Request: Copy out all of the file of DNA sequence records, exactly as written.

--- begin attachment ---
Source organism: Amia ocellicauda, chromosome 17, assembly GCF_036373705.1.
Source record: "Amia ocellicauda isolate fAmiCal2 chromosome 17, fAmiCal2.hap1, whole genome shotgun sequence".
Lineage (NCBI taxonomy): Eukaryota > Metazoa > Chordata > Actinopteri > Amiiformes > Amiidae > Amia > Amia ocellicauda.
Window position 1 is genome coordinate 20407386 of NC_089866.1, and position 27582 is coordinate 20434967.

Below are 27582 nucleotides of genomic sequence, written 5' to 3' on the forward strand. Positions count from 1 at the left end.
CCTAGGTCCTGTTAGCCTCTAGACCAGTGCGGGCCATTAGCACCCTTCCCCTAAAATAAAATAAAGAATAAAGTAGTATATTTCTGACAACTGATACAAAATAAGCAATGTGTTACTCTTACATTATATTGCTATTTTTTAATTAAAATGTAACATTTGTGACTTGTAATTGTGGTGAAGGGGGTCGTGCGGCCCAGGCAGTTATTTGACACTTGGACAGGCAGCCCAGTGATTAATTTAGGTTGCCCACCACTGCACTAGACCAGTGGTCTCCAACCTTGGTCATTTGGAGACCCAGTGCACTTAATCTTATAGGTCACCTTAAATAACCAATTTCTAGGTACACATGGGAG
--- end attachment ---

Source organism: Amia ocellicauda, chromosome 17, assembly GCF_036373705.1.
Source record: "Amia ocellicauda isolate fAmiCal2 chromosome 17, fAmiCal2.hap1, whole genome shotgun sequence".
Lineage (NCBI taxonomy): Eukaryota > Metazoa > Chordata > Actinopteri > Amiiformes > Amiidae > Amia > Amia ocellicauda.
Window position 1 is genome coordinate 20407386 of NC_089866.1, and position 27582 is coordinate 20434967.

Below are 27582 nucleotides of genomic sequence, written 5' to 3' on the forward strand. Positions count from 1 at the left end.
CCTAGGTCCTGTTAGCCTCTAGACCAGTGCGGGCCATTAGCACCCTTCCCCTAAAATAAAATAAAGAATAAAGTAGTATATTTCTGACAACTGATACAAAATAAGCAATGTGTTACTCTTACATTATATTGCTATTTTTTAATTAAAATGTAACATTTGTGACTTGTAATTGTGGTGAAGGGGGTCGTGCGGCCCAGGCAGTTATTTGACACTTGGACAGGCAGCCCAGTGATTAATTTAGGTTGCCCACCACTGCACTAGACCAGTGGTCTCCAACCTTGGTCATTTGGAGACCCAGTGCACTTAATCTTATAGGTCACCTTAAATAACCAATTTCTAGGTACACATGGGAG